The following piece was sent to me by an astronomer friend of mine.
This past weekend I had an experience I wanted to share with everyone. In the past, I would have simply done so on my own blog, but as I’ve become a public person and my chances of finding and keeping a job in my profession depend on me not being the outed atheist I have been in the past, I’ve tended to downplay such posts over the past few years. But the experience this weekend was too frustrating not to use to make a point that many in the atheist movement, have been hammering at for a long while now.
I have a tendency to do quite a bit of science outreach and this past weekend, I set up a telescope in a public place. I had a large number of people stopping by and my objective was just to let them look and marvel. I’d answer questions, but I wasn’t out to shove science factoids at them, and absolutely wasn’t going to bring up religion. Yet at one point, it happened. It wasn’t a theist that did so, but another of the bypassers that made some off hand comment that didn’t make room for any sort of God. A theist, standing nearby objected and although I’m not quite sure how (I was too busy having to adjust the telescope) they got onto the topic of Jesus invalidating the laws set forth in the Old Testament.
This is where I jumped in on the conversation. I pointed out that this depends on who you ask. Most Christians accept this, yet others note that Jesus at some point mentioned that Jesus claimed to come to “uphold his Father’s word”. This is an argument I’ve heard from several preachers. It’s often the basis for maintaining emphasis on Levitical laws to hate on gays. As such, the blanket statement from the theist, that Christianity as a whole rejects the OT laws and that he could treat his interpretation as the one true version. I made a few other quick notes that what various sects of Christianity, and other faiths that draw their basis from the Torah, deem as important varies wildly. And that was the end of the conversation at that point.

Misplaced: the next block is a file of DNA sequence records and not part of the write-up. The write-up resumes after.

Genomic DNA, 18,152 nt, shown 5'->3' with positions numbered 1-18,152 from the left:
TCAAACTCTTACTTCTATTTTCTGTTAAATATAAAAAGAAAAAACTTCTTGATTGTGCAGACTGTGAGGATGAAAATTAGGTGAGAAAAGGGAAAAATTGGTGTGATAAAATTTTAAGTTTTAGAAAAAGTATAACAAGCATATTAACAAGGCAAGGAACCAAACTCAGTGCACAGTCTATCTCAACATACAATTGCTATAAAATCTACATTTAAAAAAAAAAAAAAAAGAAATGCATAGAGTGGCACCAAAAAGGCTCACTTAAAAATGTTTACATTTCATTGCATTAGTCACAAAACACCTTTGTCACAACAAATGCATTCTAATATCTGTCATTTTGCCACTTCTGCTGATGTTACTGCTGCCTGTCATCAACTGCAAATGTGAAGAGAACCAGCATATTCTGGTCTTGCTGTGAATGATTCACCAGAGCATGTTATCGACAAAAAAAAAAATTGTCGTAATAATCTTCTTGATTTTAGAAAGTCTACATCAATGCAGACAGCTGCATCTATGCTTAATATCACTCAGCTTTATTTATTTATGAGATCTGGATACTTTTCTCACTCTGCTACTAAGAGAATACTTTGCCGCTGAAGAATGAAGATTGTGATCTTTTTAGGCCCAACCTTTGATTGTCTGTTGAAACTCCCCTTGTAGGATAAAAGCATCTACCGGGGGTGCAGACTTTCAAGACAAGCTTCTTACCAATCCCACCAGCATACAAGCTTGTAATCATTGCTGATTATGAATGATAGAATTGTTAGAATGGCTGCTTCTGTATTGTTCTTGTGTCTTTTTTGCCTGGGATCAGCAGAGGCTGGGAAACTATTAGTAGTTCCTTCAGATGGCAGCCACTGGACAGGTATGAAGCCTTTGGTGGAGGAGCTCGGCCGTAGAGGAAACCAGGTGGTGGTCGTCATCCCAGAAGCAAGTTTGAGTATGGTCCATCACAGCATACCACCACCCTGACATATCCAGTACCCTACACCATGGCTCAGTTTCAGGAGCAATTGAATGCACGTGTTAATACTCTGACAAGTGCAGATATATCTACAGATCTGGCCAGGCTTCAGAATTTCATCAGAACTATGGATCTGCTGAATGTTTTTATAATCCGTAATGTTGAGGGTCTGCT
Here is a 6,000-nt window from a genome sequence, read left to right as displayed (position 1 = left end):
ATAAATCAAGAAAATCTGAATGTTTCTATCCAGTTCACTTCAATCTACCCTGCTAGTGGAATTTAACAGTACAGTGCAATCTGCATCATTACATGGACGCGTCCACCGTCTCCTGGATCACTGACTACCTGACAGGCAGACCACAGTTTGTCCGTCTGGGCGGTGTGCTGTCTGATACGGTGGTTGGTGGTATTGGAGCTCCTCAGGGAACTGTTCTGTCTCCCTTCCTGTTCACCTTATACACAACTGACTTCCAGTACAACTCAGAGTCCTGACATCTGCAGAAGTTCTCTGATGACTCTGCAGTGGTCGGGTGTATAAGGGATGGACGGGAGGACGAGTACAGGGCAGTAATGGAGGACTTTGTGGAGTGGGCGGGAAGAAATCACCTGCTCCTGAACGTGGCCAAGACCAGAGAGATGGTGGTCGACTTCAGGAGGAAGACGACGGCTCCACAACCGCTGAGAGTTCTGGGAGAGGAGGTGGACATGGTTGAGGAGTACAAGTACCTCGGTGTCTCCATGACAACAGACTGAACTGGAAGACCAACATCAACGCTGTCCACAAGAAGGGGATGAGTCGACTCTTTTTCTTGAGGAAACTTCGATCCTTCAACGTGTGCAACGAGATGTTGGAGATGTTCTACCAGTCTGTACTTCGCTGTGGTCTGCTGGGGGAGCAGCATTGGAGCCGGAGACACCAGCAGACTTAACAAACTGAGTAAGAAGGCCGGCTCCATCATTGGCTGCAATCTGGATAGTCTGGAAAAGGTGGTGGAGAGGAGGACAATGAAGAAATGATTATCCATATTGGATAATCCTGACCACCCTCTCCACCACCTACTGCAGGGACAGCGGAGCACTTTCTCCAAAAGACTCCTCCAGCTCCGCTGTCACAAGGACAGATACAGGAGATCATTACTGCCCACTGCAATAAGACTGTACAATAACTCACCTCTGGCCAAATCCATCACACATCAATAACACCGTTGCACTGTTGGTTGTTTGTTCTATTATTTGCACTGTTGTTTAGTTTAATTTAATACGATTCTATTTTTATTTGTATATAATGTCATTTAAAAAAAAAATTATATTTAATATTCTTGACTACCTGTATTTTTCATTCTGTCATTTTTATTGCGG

Yet a few hours later, as I packed up my telescope, the theist came walking by and asked why I was so “hostile to Christianity”.
I admit that I stumbled on this one. I didn’t think that I had been. I hadn’t in any way said that it was wrong, or even he was wrong. I only noted that there’s lots of interpretations on a vague source and no way to know if they were correct. He responded, not by disagreeing, but instead calling me “arrogant”, “close-minded” and “elitist”.
I’ll skip the part with all the other tropes where he tried to claim that science was just another religion, or that evolution didn’t have evidence, or the fossil record was incomplete, or that we’d never seen species diverge, and that Christians are horribly persecuted. I think we all know silly these arguments are. If you don’t, leave a comment and I’m sure someone will come along and explain it.
I’m not going to get into those because they really don’t phase me. They’re lies that are taught by religion that theists have never been taught to critically analyze so they blindly parrot. I really can’t blame them; religion is convincing and skeptical thinking isn’t taught in schools.